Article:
When you import this file into your PDF document using File > Import > Form Data from Acrobat 5's menu system, the scripts will be added in at the document level. This provides an alternate way of introducing document-level JavaScript that supersedes the technique described in my previous article cited above. However, the title of the article suggested the automatic insertion of scripts from an authoring document.

The key to automatic insertion of the JavaScript is the Acrobat JavaScript method Doc.importAnFDF(). Insert an open page action into your source document using either raw postscript pdfmark commands, or the EPS method. The second method is appropriate for, say, Microsoft Word or Adobe FrameMaker.

Consider the following code.

Example 2: importAnFDF.eps

%!PS-Adobe-3.0 EPSF-3.0
%%BoundingBox: 0 0 1 1

systemdict /pdfmark known not
   {userdict /pdfmark systemdict /cleartomark get put } if

[ {Page1} << /AA << /O << /S /JavaScript
/JS (if (typeof myHello == "undefined")\r
\tthis.importAnFDF("dljs.fdf");)
>> >> >>
/PUT pdfmark
%EOF

Save the above code as an EPS file, say, as importAnFDF.EPS. Insert this EPS file into the source document near the top of the file using appropriate methods for your authoring application.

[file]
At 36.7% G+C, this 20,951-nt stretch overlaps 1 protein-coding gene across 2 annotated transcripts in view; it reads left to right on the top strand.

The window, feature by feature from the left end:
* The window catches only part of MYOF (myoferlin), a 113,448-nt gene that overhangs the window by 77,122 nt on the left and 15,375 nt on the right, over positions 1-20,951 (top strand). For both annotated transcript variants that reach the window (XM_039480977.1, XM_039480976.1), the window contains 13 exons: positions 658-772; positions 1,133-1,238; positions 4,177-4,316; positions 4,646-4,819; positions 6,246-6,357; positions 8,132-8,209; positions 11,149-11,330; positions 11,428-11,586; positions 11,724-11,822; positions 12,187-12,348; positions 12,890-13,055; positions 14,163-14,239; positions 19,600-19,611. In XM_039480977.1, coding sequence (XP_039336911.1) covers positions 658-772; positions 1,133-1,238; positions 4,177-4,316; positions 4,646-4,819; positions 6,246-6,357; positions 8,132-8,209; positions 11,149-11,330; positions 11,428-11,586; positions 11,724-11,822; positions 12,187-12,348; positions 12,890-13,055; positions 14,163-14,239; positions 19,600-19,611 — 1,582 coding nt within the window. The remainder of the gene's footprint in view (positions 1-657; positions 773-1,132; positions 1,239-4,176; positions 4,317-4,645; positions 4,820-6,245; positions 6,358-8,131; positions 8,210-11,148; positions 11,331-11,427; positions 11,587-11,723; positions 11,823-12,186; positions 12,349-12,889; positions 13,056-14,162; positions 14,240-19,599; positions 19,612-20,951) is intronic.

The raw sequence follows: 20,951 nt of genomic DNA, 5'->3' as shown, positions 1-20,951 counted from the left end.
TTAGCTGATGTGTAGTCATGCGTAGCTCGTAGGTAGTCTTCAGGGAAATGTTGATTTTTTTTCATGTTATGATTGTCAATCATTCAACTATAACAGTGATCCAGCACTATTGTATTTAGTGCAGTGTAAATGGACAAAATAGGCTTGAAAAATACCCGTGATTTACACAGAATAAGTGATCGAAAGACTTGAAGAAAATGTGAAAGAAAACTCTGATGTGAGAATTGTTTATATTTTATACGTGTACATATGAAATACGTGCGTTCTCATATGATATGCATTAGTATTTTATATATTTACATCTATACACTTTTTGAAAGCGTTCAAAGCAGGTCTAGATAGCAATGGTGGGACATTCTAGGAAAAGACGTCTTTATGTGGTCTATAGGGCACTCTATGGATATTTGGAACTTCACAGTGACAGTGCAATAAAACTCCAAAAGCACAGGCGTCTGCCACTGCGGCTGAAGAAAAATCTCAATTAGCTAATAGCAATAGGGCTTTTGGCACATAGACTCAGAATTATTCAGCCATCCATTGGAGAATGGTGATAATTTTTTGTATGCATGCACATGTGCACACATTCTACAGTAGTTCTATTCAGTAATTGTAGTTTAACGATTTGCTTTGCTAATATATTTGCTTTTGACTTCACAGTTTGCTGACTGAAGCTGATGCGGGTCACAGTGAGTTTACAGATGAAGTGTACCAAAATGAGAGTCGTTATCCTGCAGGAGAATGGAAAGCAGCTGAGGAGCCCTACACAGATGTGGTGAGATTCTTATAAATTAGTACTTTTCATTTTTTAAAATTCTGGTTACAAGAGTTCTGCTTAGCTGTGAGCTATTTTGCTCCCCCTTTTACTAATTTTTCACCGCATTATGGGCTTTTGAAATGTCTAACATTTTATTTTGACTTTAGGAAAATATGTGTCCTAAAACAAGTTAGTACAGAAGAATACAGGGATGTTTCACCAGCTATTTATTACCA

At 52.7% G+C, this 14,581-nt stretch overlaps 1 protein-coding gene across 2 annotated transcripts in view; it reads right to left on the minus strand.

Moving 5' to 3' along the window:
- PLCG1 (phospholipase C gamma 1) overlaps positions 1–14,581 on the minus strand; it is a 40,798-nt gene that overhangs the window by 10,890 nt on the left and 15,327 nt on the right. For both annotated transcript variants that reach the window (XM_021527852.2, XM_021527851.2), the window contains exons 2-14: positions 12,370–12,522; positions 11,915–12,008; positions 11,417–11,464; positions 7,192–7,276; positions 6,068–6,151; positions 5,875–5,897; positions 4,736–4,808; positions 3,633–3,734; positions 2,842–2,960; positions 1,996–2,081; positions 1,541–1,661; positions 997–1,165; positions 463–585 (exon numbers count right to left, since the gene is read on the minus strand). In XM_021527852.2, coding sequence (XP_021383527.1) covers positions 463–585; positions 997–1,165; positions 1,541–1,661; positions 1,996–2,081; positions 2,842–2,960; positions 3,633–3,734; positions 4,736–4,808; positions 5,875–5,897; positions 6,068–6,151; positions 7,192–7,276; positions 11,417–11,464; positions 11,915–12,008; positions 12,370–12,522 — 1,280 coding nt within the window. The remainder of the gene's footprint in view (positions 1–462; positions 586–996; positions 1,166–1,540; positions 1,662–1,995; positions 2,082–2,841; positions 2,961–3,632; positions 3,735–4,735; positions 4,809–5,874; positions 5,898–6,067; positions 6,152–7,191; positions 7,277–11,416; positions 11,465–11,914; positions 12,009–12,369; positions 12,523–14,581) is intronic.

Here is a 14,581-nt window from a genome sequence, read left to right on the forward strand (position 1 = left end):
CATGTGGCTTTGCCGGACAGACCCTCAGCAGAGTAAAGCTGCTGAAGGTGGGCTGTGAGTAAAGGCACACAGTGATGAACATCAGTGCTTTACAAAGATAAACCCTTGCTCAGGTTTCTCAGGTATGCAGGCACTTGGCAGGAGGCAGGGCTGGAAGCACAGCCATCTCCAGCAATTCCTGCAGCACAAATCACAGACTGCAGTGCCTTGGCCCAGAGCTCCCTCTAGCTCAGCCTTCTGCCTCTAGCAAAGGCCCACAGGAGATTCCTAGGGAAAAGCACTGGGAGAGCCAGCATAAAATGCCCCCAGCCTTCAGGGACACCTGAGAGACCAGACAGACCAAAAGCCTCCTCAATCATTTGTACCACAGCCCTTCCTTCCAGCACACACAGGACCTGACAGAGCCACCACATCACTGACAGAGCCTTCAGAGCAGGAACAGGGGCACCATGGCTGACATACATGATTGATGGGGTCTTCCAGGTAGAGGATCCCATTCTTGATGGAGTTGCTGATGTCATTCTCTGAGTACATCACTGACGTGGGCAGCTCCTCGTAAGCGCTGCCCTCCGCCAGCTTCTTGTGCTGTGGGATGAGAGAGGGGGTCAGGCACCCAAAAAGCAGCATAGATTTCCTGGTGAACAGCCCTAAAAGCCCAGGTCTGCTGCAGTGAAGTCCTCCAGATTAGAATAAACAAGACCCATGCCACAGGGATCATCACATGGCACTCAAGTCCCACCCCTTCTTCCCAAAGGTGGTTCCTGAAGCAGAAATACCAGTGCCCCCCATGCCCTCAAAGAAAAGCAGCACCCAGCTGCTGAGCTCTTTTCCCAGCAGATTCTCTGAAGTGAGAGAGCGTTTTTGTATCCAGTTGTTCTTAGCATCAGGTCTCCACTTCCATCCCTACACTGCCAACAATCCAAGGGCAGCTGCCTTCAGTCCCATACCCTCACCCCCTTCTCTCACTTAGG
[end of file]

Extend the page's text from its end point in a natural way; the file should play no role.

This script will create an open page action action on the first page of the PDF document. If the function myHello is undefined, the Doc method this.importAnFDF("dljs.fdf") will import the FDF file dljs.fdf when the document is first opened in Acrobat, usually following the distillation step. Once imported, you can save the document, the document-level JavaScript will be saved as well. The next time the document is opened, the function myHello is already defined, so the open page action does nothing. If you wish, you can delete the open page action after the file has been saved with the JavaScripts contained within.

When Acrobat opens the document for the first time it must be able to find the dljs.fdf file; otherwise, an exception is thrown. Consequently, distiller must save the PDF file in the folder that contains dljs.fdf. An alternate strategy is to specify an absolute path to the FDF file as the argument for the importAnFDF() method.

Another Insertion Mechanism: Batch Processing

FDF can also be used to insert document-level JavaScript into each of a selection of PDF documents using the batch processing feature.

Create a new "Execute JavaScript" batch sequence, perhaps called "Insert DLJS." This batch sequence would have a single JavaScript line:

this.importAnFDF("/c/dljs.fdf");

where the argument of the importAnFDF is the device independent path to the FDF containing the document level JavaScript.